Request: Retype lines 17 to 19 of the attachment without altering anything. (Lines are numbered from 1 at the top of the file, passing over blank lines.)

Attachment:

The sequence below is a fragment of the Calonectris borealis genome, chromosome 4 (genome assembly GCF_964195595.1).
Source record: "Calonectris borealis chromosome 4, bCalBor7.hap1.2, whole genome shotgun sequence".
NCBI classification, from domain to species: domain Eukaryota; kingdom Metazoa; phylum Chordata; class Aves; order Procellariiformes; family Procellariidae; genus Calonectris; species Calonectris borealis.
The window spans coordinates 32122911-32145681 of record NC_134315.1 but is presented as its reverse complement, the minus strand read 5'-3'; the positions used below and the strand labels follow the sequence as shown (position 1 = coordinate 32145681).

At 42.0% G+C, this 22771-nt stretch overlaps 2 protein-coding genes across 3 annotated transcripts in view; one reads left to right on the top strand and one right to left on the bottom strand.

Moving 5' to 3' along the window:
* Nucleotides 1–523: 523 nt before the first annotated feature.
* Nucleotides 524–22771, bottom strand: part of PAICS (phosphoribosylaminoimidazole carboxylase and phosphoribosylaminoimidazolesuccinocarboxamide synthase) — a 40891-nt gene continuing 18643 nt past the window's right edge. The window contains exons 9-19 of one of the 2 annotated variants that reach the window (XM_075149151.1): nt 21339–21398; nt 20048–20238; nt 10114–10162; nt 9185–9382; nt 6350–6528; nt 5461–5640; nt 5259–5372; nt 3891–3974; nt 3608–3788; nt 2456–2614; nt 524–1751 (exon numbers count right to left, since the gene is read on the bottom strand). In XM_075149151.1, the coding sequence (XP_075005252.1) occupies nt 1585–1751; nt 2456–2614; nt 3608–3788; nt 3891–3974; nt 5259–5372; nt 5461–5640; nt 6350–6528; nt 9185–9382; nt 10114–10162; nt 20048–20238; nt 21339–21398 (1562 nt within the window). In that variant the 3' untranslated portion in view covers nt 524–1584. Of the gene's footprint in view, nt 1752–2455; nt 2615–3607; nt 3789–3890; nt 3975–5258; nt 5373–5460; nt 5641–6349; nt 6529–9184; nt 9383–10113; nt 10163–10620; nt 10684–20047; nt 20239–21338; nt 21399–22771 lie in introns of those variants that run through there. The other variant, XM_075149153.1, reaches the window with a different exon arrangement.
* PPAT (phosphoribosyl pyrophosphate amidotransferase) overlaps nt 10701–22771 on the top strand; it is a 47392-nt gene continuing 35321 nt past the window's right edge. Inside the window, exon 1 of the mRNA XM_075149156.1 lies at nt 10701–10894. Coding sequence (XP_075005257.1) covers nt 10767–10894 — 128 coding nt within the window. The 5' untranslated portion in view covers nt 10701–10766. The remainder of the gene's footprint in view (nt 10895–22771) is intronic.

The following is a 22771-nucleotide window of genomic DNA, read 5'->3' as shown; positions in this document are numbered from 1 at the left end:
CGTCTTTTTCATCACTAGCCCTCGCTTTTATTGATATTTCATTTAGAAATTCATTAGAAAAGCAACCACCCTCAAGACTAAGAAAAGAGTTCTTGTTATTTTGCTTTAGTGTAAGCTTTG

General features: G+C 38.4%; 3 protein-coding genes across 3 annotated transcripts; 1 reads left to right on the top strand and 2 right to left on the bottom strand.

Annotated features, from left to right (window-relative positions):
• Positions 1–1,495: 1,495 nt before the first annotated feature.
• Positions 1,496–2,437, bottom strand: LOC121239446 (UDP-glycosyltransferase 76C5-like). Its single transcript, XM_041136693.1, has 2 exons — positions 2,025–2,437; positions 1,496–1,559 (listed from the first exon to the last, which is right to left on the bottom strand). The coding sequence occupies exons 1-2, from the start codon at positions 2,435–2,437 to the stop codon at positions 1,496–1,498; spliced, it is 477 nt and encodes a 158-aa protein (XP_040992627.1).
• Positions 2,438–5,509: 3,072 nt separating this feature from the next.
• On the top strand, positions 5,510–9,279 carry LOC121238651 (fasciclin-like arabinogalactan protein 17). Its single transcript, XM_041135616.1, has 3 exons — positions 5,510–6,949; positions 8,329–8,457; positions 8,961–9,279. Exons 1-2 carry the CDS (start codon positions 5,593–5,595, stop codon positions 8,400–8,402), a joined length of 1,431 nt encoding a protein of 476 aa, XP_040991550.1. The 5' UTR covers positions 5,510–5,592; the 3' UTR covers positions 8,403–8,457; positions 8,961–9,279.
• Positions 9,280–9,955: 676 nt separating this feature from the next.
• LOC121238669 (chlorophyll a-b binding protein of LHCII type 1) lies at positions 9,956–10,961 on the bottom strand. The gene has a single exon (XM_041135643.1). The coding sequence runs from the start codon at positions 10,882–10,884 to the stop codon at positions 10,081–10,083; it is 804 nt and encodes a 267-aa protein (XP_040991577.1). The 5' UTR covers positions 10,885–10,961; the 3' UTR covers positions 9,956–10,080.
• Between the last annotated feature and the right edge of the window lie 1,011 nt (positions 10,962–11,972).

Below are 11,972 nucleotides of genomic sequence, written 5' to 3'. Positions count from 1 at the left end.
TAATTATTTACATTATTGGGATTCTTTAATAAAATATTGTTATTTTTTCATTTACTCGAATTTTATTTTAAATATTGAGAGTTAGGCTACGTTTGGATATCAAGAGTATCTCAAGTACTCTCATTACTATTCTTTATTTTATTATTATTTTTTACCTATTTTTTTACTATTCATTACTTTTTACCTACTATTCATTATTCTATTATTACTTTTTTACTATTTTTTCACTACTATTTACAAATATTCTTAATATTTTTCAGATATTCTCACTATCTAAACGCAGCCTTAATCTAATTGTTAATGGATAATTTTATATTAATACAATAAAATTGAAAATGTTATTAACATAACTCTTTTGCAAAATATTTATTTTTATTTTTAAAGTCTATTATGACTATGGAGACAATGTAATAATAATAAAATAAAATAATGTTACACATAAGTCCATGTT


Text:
• On the top strand, positions 5,510–9,279 carry LOC121238651 (fasciclin-like arabinogalactan protein 17). Its single transcript, XM_041135616.1, has 3 exons — positions 5,510–6,949; positions 8,329–8,457; positions 8,961–9,279. Exons 1-2 carry the CDS (start codon positions 5,593–5,595, stop codon positions 8,400–8,402), a joined length of 1,431 nt encoding a protein of 476 aa, XP_040991550.1. The 5' UTR covers positions 5,510–5,592; the 3' UTR covers positions 8,403–8,457; positions 8,961–9,279.
• Positions 9,280–9,955: 676 nt separating this feature from the next.
• LOC121238669 (chlorophyll a-b binding protein of LHCII type 1) lies at positions 9,956–10,961 on the bottom strand. The gene has a single exon (XM_041135643.1). The coding sequence runs from the start codon at positions 10,882–10,884 to the stop codon at positions 10,081–10,083; it is 804 nt and encodes a 267-aa protein (XP_040991577.1). The 5' UTR covers positions 10,885–10,961; the 3' UTR covers positions 9,956–10,080.